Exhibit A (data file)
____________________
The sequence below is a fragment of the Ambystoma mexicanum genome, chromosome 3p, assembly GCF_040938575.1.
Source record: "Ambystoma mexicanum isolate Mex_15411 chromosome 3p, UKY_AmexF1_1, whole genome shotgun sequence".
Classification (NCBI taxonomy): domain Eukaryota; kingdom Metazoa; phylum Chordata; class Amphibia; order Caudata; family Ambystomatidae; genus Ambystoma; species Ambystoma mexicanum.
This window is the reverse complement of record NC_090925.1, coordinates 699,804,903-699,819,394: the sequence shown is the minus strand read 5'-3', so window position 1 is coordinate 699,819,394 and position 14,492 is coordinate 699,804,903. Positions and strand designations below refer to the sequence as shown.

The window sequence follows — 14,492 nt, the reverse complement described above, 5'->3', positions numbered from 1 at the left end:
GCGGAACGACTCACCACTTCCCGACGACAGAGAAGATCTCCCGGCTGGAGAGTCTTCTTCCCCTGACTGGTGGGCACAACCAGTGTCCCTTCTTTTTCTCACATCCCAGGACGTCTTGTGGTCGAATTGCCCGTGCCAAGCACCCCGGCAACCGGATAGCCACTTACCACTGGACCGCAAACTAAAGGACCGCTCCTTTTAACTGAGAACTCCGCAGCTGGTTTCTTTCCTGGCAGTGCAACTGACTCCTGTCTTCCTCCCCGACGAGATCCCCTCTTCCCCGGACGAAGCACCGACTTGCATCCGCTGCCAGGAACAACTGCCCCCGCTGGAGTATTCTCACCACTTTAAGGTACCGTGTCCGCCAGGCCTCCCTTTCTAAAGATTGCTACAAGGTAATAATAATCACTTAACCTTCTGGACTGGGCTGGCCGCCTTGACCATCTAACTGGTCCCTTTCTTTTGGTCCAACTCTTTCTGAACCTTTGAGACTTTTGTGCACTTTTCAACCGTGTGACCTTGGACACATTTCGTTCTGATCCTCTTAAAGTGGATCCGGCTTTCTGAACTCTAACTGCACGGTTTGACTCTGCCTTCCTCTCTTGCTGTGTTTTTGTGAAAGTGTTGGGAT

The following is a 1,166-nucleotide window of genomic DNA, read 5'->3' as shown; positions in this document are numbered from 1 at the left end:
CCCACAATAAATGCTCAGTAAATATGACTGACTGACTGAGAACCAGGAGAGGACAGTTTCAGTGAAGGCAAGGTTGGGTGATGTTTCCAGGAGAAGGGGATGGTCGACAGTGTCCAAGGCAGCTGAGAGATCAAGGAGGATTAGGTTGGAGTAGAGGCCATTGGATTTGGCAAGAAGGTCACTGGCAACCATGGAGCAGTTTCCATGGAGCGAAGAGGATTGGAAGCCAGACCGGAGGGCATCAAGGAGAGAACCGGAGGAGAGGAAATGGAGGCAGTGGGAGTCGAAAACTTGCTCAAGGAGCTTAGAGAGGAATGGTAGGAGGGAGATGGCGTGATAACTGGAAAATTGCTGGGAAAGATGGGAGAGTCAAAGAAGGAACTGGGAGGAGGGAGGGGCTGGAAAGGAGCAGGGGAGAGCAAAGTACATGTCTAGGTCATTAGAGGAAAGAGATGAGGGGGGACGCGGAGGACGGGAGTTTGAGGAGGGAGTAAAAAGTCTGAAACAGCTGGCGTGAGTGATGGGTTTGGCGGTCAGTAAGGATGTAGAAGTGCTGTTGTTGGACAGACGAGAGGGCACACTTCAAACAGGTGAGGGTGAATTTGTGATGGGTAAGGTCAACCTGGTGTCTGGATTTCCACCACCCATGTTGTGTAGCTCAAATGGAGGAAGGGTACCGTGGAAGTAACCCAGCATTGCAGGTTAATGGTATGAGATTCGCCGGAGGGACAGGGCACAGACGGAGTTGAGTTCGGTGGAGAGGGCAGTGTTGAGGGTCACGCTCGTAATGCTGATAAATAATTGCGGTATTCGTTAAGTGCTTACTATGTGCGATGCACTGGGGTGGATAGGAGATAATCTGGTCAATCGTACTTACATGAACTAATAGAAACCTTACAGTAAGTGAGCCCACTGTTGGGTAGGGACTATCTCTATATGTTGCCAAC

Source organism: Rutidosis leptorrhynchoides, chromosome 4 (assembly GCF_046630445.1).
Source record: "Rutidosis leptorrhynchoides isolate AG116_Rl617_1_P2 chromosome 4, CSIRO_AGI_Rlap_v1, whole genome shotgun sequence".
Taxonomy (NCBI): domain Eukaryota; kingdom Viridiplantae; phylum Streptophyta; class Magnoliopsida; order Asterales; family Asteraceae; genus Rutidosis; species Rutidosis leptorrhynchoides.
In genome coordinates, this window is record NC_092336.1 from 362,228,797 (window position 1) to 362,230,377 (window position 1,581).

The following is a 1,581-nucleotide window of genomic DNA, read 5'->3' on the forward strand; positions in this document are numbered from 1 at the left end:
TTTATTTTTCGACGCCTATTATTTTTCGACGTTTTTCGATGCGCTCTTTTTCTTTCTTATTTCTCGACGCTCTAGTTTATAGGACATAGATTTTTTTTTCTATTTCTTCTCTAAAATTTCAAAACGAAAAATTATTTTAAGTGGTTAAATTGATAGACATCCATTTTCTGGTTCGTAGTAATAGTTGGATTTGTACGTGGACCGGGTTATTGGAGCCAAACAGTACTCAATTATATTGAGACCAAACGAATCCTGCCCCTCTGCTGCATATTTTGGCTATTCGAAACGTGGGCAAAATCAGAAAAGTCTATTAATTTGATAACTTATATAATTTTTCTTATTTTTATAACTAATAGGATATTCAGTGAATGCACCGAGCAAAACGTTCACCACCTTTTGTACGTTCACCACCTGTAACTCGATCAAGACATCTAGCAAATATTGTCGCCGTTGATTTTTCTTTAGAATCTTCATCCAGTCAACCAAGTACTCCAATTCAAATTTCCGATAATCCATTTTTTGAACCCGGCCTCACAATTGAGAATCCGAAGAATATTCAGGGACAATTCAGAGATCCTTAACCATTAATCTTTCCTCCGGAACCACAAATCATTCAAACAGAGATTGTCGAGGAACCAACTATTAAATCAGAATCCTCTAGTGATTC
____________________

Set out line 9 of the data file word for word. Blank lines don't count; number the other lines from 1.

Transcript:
Source organism: Rutidosis leptorrhynchoides, chromosome 4 (assembly GCF_046630445.1).